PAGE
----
Every job, in every industry around the globe has a specific skill set that employers will look for to ensure the service and products they offer are being provided by people that actually can physically do the job. We have reviewed what technical skills you need to learn in order to have your best shot at an interview, but be aware, technical skills can only get you so far.
Check out our list of personality traits or ‘soft skills’ that you’ll need to adopt for your first shot at the best hospitality jobs available.
Working in an industry like hospitality means that you are surrounded by culturally diverse people every day, who are from many different walks of life and have vastly different needs, wants and expectations than the person before them. The manner in which you communicate with them and the way you leave them feeling could be the difference between simply being provided a generous tip or sparking a professional relationship that leads to the job of a lifetime.
What does passion have to do with it?
We’ll start with passion, as if you don’t display or feel enthusiasm towards what you do, then what the hell are you getting out of bed every day for? This doesn’t mean you need to be in love with your job and skip through the PDR while singing Pharell‘s “Happy” at the top of your lungs (because that would be weird). It’s taking pride in what you do, in everything you do.
Why is being adaptable important?
The beautiful thing about working in events, hospitality or tourism, or any job that requires engagement with people, is that two days are rarely the same. For example the style of setup, sequence of service and menu items can be completely different from one event to the next, and event teams have to adapt quickly to the constantly changing needs of each situation. This challenges your conscious and subconscious mind and keeps you on your toes.
Being flexible is not only a favourable, or key hospitality personality trait, it is something everyone needs to be conscious of no matter what your career plans look like. Now, are you ready for this? Things don’t always go as planned, and when they don’t, how will you react? When a request from a guest or management is something unexpected, don’t freak out, just take it on board, take a moment and re calibrate. Remember the word “no” doesn’t exist in the service industry and the customer is always right, even when they are not.
What comes hand in hand with flexibility is patience. Remember, you’re aiming to provide an experience for people, a service which they are paying for. When you work in hospitality or events you will encounter a diverse group of customers and guests who are not well versed or experienced in what you do. They might not know how to choose a bottle of wine, know the difference between difference cuts of meat or they may have an accent and English is not their first language. Just because you are an expert, it doesn’t mean everyone else is.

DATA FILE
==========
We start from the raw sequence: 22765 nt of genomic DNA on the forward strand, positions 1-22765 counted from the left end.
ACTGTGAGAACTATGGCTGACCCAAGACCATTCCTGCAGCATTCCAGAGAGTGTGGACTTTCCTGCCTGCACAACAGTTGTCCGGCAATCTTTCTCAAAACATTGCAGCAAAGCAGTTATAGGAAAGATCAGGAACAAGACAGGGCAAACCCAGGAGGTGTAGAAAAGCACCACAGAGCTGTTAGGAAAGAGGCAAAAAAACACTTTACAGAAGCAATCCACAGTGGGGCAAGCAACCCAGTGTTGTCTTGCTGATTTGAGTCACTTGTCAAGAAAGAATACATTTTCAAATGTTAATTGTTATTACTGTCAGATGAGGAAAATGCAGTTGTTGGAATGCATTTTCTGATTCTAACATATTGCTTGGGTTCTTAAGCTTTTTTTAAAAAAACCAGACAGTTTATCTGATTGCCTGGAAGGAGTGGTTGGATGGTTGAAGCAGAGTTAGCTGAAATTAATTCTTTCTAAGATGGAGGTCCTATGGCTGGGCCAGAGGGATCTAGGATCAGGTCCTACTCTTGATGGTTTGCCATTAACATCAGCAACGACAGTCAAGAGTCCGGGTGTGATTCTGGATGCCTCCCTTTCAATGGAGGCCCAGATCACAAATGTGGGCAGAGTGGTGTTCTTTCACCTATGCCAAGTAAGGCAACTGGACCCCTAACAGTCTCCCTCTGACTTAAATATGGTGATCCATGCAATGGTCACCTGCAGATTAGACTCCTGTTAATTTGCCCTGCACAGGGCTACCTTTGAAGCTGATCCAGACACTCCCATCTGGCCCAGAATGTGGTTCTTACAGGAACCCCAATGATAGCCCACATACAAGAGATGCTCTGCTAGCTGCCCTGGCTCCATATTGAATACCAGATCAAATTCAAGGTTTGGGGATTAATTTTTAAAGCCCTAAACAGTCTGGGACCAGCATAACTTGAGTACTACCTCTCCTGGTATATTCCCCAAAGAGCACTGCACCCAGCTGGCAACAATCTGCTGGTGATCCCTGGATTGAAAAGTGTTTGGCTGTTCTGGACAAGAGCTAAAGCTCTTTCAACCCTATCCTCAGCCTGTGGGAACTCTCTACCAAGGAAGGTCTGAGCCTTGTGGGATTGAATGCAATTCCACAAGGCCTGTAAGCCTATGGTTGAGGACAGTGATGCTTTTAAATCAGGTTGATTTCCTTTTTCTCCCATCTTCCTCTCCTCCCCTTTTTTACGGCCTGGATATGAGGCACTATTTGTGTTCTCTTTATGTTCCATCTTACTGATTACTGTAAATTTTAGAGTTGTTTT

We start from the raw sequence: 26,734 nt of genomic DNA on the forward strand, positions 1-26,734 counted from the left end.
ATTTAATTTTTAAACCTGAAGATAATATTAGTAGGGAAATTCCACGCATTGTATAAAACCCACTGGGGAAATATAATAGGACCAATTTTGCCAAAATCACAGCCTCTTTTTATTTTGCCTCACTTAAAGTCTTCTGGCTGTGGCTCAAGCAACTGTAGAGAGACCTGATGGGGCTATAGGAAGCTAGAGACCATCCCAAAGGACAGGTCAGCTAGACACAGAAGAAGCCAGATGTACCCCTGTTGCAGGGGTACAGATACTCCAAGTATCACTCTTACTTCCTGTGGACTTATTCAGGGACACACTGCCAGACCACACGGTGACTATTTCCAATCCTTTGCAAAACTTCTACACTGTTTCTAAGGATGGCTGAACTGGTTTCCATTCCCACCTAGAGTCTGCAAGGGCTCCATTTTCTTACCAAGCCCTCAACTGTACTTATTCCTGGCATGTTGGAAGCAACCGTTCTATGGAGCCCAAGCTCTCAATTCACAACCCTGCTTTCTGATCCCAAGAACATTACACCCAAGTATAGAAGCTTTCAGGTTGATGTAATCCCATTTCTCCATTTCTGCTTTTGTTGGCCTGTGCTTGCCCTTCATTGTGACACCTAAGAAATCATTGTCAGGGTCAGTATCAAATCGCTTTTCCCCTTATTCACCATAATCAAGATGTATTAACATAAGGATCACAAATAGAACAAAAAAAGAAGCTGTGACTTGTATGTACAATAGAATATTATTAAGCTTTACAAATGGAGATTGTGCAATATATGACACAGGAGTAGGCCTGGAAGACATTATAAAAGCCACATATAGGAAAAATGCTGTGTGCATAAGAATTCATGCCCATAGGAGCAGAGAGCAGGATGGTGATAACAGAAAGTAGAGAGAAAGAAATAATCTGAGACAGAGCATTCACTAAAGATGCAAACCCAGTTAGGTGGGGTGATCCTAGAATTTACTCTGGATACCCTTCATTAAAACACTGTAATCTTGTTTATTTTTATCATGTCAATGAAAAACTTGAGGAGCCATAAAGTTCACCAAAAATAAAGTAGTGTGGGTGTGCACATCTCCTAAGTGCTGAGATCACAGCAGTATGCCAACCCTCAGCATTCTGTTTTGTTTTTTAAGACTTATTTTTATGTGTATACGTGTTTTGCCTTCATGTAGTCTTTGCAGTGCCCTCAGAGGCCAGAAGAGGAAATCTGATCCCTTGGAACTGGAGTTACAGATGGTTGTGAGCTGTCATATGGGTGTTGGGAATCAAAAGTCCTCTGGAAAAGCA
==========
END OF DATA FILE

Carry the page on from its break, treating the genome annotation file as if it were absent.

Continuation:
Team Work and Communication
Remember the saying, “There’s no ‘I’ in TEAM”. Most restaurants, hotels and event teams will have briefings to communicate the daily menu changes, expectations and service points with their staff. This open forum brings everyone together to ensure that everyone else knows exactly what everyone is doing. If your tasks list, section or service requirements are short that day, you have a great opportunity to jump in and help someone who may have a lot on their plate. People that understand team work, never have nothing to do, and more often than not, make great leaders.
How do you present yourself?
Being well presented doesn’t imply you had to have spent time on the runway as a model. It’s simply ensuring that your attire/uniform is well kept, and that you have clearly made an effort to groom yourself to the highest level before you’ve walked in the door to start you shift. You are the face of the company. Taking pride in your appearance is non negotiable in this industry.
Why is honesty the best policy?
If you don’t know something, don’t lie. People may die. Ok, maybe that’s pushing the envelope. But really, what if someone was gluten intolerant and when asked, you didn’t know and replied that it was acceptable to eat? Then this person had a severe allergic reaction? It happens people.
Don’t confuse sympathy for empathy, we are not here to feel sorry for everyone we meet. Highly empathetic people always “put themselves in other peoples shoes” and show genuine care for others. Remember who you are, but also who you’re serving and what their specific story may be.
You may have noticed that these soft skills and personality traits are most common in successful people, in the major industry sectors in every country around the world. These are often referred to as transferable skills. Meaning, people that are conditioned to behave this way have a higher chance of securing work and having multiple career paths in their life.
With 22 years of experience and over 23,000 professional hours working across Sydney’s hospitality industry, our content aims to inspire young candidates to pursue professional careers and to help operators grow compliantly.